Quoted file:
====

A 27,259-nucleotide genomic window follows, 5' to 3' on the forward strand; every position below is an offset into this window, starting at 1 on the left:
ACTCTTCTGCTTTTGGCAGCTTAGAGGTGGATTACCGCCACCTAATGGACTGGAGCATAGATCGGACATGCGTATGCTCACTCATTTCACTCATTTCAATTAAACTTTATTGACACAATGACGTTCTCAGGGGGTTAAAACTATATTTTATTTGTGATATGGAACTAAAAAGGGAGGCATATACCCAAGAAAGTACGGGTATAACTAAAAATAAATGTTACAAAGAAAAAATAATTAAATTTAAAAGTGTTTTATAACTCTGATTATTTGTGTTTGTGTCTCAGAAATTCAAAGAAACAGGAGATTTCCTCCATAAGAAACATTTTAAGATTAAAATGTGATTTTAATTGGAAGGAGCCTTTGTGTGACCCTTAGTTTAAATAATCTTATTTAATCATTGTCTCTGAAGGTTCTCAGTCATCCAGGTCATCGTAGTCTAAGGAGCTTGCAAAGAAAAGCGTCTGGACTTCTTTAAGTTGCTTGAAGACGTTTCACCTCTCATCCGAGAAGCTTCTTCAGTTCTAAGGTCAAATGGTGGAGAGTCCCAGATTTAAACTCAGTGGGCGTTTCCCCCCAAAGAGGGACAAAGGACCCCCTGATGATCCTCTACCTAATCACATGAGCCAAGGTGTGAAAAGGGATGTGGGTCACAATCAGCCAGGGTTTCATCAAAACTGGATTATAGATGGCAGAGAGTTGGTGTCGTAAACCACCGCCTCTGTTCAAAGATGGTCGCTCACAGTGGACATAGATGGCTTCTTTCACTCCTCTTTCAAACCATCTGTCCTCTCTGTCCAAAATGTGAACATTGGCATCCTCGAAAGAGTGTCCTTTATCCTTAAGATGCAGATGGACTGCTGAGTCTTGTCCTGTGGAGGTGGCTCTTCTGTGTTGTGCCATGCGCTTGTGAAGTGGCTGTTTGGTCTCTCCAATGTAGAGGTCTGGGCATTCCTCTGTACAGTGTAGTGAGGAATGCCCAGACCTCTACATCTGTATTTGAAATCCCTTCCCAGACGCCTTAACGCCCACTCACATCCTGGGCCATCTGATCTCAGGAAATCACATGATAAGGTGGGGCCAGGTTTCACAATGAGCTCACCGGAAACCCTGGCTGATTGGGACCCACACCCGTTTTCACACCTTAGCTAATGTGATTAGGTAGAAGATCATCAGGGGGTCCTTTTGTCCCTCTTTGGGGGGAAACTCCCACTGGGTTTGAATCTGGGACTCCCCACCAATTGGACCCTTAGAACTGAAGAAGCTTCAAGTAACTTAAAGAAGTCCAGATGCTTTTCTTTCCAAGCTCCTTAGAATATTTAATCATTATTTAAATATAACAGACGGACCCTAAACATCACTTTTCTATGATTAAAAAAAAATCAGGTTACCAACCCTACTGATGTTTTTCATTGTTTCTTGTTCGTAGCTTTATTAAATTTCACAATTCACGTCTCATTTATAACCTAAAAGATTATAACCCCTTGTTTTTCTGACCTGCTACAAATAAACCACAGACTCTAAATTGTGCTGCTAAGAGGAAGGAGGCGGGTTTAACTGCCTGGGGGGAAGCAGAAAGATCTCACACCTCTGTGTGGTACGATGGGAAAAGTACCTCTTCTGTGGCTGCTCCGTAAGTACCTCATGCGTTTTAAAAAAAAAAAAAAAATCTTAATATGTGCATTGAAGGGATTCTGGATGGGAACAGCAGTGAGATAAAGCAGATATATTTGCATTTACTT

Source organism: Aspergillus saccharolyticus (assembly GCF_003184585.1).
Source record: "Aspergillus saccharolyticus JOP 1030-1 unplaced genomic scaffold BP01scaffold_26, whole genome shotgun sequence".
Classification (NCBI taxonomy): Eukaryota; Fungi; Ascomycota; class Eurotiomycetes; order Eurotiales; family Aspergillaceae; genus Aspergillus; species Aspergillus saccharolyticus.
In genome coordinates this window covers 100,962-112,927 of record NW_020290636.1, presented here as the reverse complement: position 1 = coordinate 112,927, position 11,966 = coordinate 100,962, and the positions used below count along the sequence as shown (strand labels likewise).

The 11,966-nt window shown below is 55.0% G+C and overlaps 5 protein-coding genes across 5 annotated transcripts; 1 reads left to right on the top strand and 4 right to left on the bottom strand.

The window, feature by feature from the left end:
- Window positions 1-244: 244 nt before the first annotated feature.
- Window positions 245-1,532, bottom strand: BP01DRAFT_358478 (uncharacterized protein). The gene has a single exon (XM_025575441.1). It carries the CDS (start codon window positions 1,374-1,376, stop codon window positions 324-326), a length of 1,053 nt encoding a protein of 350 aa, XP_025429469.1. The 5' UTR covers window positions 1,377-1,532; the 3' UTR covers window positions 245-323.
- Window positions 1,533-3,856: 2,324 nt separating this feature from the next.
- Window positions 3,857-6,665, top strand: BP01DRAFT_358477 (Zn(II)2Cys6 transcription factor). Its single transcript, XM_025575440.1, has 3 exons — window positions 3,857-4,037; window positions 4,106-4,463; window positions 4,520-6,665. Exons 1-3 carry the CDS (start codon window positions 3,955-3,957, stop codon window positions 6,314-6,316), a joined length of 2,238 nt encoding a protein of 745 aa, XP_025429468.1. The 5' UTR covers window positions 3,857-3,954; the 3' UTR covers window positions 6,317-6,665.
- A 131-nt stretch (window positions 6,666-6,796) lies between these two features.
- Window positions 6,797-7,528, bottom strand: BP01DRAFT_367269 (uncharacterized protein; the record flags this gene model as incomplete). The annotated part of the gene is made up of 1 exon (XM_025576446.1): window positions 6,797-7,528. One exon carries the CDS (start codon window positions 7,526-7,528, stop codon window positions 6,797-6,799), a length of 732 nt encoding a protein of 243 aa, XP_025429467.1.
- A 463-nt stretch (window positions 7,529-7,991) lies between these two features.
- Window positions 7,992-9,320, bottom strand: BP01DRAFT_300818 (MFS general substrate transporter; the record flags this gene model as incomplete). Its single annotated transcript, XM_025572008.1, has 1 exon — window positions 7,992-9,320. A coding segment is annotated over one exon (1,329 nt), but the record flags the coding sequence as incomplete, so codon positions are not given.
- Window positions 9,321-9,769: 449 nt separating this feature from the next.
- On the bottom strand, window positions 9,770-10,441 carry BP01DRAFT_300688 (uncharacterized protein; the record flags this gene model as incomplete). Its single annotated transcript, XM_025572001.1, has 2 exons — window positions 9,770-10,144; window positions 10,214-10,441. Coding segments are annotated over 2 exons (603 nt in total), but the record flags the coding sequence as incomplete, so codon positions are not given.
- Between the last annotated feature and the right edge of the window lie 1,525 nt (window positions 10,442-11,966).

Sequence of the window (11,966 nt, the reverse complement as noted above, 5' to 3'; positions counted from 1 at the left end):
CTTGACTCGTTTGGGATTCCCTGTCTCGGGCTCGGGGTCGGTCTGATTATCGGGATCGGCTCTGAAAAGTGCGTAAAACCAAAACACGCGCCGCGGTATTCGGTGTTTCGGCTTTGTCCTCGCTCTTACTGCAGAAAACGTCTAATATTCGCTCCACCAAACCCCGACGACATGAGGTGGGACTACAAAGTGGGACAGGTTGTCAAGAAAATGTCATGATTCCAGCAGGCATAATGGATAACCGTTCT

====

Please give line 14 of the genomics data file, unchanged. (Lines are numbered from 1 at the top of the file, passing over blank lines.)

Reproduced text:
- Window positions 6,797-7,528, bottom strand: BP01DRAFT_367269 (uncharacterized protein; the record flags this gene model as incomplete). The annotated part of the gene is made up of 1 exon (XM_025576446.1): window positions 6,797-7,528. One exon carries the CDS (start codon window positions 7,526-7,528, stop codon window positions 6,797-6,799), a length of 732 nt encoding a protein of 243 aa, XP_025429467.1.